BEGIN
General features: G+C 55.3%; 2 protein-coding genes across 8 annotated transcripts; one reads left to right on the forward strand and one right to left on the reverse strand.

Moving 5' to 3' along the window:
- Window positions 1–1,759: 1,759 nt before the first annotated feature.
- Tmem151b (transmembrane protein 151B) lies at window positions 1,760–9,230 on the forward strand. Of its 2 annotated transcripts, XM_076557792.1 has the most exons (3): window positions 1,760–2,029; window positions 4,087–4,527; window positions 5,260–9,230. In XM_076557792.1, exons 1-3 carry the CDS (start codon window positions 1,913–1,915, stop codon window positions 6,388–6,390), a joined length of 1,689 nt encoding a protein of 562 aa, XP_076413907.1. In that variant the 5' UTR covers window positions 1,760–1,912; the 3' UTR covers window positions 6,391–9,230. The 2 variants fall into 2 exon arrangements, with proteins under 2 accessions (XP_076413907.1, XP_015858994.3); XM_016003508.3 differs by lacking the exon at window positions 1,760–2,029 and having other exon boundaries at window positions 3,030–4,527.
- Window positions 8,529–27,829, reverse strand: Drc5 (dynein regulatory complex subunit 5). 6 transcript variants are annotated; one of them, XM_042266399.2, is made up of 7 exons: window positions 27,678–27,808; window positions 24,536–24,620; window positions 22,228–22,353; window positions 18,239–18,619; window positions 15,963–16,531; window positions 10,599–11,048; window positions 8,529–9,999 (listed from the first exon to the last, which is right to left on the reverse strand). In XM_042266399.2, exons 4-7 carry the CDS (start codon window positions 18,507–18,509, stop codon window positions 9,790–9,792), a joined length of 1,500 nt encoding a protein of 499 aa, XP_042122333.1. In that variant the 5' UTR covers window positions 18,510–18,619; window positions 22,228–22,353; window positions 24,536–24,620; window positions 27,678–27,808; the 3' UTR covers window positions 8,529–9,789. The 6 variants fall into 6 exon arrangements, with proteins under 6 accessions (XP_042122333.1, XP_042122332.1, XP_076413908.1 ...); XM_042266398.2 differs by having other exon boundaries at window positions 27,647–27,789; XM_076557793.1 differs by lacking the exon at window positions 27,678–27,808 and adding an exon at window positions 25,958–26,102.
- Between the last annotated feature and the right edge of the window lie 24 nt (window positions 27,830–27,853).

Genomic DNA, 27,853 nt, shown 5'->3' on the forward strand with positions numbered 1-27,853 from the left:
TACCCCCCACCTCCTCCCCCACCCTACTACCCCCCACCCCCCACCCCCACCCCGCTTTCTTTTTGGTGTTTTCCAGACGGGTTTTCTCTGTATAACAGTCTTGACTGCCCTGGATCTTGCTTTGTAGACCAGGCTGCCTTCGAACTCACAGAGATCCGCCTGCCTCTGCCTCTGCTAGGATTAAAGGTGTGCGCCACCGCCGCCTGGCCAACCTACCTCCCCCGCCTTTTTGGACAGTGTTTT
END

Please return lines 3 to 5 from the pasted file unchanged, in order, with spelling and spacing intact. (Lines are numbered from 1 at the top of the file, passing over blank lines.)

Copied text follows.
- Window positions 1–1,759: 1,759 nt before the first annotated feature.
- Tmem151b (transmembrane protein 151B) lies at window positions 1,760–9,230 on the forward strand. Of its 2 annotated transcripts, XM_076557792.1 has the most exons (3): window positions 1,760–2,029; window positions 4,087–4,527; window positions 5,260–9,230. In XM_076557792.1, exons 1-3 carry the CDS (start codon window positions 1,913–1,915, stop codon window positions 6,388–6,390), a joined length of 1,689 nt encoding a protein of 562 aa, XP_076413907.1. In that variant the 5' UTR covers window positions 1,760–1,912; the 3' UTR covers window positions 6,391–9,230. The 2 variants fall into 2 exon arrangements, with proteins under 2 accessions (XP_076413907.1, XP_015858994.3); XM_016003508.3 differs by lacking the exon at window positions 1,760–2,029 and having other exon boundaries at window positions 3,030–4,527.
- Window positions 8,529–27,829, reverse strand: Drc5 (dynein regulatory complex subunit 5). 6 transcript variants are annotated; one of them, XM_042266399.2, is made up of 7 exons: window positions 27,678–27,808; window positions 24,536–24,620; window positions 22,228–22,353; window positions 18,239–18,619; window positions 15,963–16,531; window positions 10,599–11,048; window positions 8,529–9,999 (listed from the first exon to the last, which is right to left on the reverse strand). In XM_042266399.2, exons 4-7 carry the CDS (start codon window positions 18,507–18,509, stop codon window positions 9,790–9,792), a joined length of 1,500 nt encoding a protein of 499 aa, XP_042122333.1. In that variant the 5' UTR covers window positions 18,510–18,619; window positions 22,228–22,353; window positions 24,536–24,620; window positions 27,678–27,808; the 3' UTR covers window positions 8,529–9,789. The 6 variants fall into 6 exon arrangements, with proteins under 6 accessions (XP_042122333.1, XP_042122332.1, XP_076413908.1 ...); XM_042266398.2 differs by having other exon boundaries at window positions 27,647–27,789; XM_076557793.1 differs by lacking the exon at window positions 27,678–27,808 and adding an exon at window positions 25,958–26,102.